When we first heard about it:

October 2012

What it’s trying to fix

You know how some people pay a lot for the very best coffee, because they have the very best taste? Pono wants to be like that, in digital music form. Neil Young and company believe there’s room in the market for an artisanal audio format, because today’s popular audio formats are compressed, and lots of people are digging vinyl at home these days. Pono would be like a portable version of that.

Young’s solution actually goes much deeper than this, but we have agreed to keep the details to which we are privvy under wraps, for now, which we had to do in order to learn more about it (Pono understandably wants to preserve some secrecy around its unreleased service). Suffice to say that there’s plenty of work still to be done.

How it’s trying to do that

Part of the Pono plan involves a next-generation audio format that uses a 24-bit format instead of 16 bits. In cases when a high-resolution master is not available, Pono will do some other secret things to the audio to make it sound better. Many of Neil Young’s famous friends (including Beck and many others to be announced later) have loved what they have heard, listening to the prototype device.

Why it was probably delayed

Pono is attempting to locate high-resolution master recordings for as many releases as it can, and to work with various technologists to implement its special brand of 24-bit audio. Then, it has to release its own hardware player to play the files. Oh, and it has to build an iTunes-like store to sell the music. Pono is also talking to nightclubs to install it there, and to many other potential partners. Plus, Neil Young has, like, an entire music career to tend to (like playing Carnegie Hall in January).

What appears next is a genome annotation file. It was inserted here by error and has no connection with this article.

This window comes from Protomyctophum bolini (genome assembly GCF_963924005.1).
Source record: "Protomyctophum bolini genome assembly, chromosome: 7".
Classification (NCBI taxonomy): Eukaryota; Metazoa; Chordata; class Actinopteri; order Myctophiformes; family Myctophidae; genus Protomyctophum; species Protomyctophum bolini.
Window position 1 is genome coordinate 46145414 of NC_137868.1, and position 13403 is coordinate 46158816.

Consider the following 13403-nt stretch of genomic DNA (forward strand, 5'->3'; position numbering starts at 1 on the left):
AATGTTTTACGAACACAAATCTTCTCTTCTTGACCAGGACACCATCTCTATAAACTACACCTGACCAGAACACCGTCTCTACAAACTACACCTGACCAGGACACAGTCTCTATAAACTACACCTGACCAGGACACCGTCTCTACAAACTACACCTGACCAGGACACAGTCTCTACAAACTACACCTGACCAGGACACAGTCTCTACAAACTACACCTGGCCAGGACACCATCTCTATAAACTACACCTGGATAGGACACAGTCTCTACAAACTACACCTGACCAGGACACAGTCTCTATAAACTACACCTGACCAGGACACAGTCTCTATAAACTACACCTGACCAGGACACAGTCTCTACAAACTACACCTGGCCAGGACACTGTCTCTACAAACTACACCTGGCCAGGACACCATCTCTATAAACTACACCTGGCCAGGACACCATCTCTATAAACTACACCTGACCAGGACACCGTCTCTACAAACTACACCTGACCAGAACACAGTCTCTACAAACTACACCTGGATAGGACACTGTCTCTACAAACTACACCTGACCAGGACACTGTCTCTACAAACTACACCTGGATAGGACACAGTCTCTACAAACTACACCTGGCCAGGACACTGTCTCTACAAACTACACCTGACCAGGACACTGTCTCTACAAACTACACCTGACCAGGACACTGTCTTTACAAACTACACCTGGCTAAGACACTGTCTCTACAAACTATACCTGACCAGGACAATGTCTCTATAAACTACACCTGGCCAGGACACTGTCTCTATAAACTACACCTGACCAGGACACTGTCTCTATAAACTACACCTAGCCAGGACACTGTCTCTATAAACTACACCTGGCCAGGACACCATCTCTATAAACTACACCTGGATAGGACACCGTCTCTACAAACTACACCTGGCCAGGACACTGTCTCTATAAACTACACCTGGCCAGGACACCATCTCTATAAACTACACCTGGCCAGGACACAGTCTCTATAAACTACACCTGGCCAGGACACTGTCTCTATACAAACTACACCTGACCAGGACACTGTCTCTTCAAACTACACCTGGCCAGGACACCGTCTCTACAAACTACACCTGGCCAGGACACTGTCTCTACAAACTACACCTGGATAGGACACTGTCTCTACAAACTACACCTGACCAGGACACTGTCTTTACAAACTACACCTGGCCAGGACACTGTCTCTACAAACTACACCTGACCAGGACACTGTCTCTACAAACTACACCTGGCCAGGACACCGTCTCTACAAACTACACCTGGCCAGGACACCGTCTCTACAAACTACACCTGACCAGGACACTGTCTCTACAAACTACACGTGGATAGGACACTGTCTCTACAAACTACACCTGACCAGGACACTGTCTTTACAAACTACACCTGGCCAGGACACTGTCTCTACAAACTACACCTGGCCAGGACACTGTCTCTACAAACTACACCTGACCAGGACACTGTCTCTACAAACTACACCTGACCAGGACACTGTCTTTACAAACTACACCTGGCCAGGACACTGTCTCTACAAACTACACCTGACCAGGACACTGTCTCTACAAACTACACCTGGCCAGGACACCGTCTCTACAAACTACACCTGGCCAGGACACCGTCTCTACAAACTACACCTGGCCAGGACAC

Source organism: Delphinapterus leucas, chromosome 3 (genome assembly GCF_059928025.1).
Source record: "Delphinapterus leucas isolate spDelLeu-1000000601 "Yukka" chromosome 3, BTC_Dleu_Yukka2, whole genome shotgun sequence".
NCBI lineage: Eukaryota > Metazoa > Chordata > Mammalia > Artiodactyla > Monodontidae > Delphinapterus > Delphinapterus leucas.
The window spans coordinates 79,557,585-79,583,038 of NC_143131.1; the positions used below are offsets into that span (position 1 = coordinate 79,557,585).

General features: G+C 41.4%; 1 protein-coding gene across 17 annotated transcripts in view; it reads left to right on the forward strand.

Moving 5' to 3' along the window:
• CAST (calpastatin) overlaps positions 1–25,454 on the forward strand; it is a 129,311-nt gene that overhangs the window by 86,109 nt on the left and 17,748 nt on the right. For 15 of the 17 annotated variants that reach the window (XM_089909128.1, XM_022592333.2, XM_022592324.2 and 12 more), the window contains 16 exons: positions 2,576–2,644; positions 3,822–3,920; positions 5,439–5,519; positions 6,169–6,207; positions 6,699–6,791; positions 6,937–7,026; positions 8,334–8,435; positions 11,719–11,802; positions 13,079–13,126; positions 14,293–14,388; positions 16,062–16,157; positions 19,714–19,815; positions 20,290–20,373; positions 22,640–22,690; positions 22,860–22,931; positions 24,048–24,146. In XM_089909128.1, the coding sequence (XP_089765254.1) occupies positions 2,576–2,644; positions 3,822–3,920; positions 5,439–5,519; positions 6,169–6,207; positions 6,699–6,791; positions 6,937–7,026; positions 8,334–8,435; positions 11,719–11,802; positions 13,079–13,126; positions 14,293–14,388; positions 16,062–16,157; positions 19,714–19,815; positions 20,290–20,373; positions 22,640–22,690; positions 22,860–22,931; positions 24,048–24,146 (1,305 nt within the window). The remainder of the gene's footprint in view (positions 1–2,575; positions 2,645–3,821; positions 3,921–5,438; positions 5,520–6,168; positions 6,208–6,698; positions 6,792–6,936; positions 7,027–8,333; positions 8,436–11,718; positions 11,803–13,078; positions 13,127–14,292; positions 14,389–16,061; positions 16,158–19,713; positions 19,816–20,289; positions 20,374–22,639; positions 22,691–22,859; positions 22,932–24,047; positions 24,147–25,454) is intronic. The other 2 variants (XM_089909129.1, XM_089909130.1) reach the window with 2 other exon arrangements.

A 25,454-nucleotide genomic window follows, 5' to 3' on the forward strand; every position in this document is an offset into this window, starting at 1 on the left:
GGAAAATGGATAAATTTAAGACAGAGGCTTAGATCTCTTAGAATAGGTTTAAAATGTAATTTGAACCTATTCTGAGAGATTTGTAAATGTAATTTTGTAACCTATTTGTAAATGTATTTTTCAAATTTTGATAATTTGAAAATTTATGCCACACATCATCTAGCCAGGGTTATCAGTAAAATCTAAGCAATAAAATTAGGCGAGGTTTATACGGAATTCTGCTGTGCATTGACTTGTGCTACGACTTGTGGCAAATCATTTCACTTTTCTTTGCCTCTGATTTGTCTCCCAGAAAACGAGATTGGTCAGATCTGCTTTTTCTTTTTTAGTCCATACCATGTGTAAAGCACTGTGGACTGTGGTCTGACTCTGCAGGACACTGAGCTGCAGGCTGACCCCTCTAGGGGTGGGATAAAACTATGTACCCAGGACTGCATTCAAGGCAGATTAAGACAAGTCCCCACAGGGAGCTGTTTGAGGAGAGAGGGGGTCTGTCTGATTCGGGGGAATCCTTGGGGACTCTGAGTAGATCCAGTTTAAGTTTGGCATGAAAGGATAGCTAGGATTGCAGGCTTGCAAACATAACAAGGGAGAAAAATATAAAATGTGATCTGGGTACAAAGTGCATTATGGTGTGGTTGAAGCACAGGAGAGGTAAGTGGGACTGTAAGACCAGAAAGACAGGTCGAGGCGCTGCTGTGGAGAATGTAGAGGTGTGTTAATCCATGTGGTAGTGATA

YoutubeYouTube Music

It might seem weird that YouTube would launch a music subscription when everything is on there for free already. But that’s precisely why YouTube is doing it.

When we first heard about it

February 2013

What it’s trying to fix

YouTube really, really likes being able to post music videos, because they’re the most popular content on there by a long shot. That means music not only helped create Apple, but YouTube, too. YouTube and then its parent company Google fought hard to license all of that music, and also had to build Vevo for the major labels, to stay in their good graces. The YouTube music subscription is another attempt to stay friends with music copyright holders.

How it’s trying to do that

You know how it’s annoying to listen to lots of YouTube music in a row on an iPhone or Android? It won’t be annoying anymore, for all five of these reasons (which we correctly predicted, it must be said).

Why it was probably delayed

Nobody has ever offered a comprehensive, on-demand music subscription service that includes videos. Google only has one chance to get this right.

Stay tuned for more as things unfold.

(Image courtesy of dsargentblog)